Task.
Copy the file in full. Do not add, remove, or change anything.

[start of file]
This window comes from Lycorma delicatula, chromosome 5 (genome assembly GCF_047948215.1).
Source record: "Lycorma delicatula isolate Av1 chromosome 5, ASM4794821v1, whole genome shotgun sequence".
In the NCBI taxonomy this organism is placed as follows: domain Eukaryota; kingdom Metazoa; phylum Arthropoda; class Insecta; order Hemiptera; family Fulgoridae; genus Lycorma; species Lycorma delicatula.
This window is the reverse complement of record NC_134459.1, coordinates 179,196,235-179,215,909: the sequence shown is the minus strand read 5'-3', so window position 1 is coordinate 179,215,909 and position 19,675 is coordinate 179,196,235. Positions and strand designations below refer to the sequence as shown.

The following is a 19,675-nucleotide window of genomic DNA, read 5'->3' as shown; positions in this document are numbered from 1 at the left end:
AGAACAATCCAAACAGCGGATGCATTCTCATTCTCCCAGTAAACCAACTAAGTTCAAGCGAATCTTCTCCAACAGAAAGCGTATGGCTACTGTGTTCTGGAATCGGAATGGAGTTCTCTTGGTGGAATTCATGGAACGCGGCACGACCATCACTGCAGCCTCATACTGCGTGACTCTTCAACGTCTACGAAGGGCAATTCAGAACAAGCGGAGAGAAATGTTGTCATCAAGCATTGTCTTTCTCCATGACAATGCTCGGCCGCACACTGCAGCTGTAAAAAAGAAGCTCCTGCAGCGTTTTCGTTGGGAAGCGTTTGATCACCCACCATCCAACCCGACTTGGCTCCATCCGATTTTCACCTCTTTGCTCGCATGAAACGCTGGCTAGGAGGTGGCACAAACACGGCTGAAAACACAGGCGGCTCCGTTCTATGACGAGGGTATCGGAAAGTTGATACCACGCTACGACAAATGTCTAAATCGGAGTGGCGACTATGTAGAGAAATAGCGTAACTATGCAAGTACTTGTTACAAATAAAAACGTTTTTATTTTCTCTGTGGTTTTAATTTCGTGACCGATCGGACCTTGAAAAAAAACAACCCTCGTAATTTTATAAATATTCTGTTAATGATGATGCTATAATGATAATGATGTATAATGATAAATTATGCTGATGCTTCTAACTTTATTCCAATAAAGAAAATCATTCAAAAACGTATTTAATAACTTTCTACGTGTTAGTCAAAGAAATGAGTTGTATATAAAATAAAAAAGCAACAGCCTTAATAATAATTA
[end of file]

This window comes from Lycorma delicatula, chromosome 5 (genome assembly GCF_047948215.1).
Source record: "Lycorma delicatula isolate Av1 chromosome 5, ASM4794821v1, whole genome shotgun sequence".
In the NCBI taxonomy this organism is placed as follows: domain Eukaryota; kingdom Metazoa; phylum Arthropoda; class Insecta; order Hemiptera; family Fulgoridae; genus Lycorma; species Lycorma delicatula.
This window is the reverse complement of record NC_134459.1, coordinates 179,196,235-179,215,909: the sequence shown is the minus strand read 5'-3', so window position 1 is coordinate 179,215,909 and position 19,675 is coordinate 179,196,235. Positions and strand designations below refer to the sequence as shown.

The following is a 19,675-nucleotide window of genomic DNA, read 5'->3' as shown; positions in this document are numbered from 1 at the left end:
AGAACAATCCAAACAGCGGATGCATTCTCATTCTCCCAGTAAACCAACTAAGTTCAAGCGAATCTTCTCCAACAGAAAGCGTATGGCTACTGTGTTCTGGAATCGGAATGGAGTTCTCTTGGTGGAATTCATGGAACGCGGCACGACCATCACTGCAGCCTCATACTGCGTGACTCTTCAACGTCTACGAAGGGCAATTCAGAACAAGCGGAGAGAAATGTTGTCATCAAGCATTGTCTTTCTCCATGACAATGCTCGGCCGCACACTGCAGCTGTAAAAAAGAAGCTCCTGCAGCGTTTTCGTTGGGAAGCGTTTGATCACCCACCATCCAACCCGACTTGGCTCCATCCGATTTTCACCTCTTTGCTCGCATGAAACGCTGGCTAGGAGGTGGCACAAACACGGCTGAAAACACAGGCGGCTCCGTTCTATGACGAGGGTATCGGAAAGTTGATACCACGCTACGACAAATGTCTAAATCGGAGTGGCGACTATGTAGAGAAATAGCGTAACTATGCAAGTACTTGTTACAAATAAAAACGTTTTTATTTTCTCTGTGGTTTTAATTTCGTGACCGATCGGACCTTGAAAAAAAACAACCCTCGTAATTTTATAAATATTCTGTTAATGATGATGCTATAATGATAATGATGTATAATGATAAATTATGCTGATGCTTCTAACTTTATTCCAATAAAGAAAATCATTCAAAAACGTATTTAATAACTTTCTACGTGTTAGTCAAAGAAATGAGTTGTATATAAAATAAAAAAGCAACAGCCTTAATAATAATTA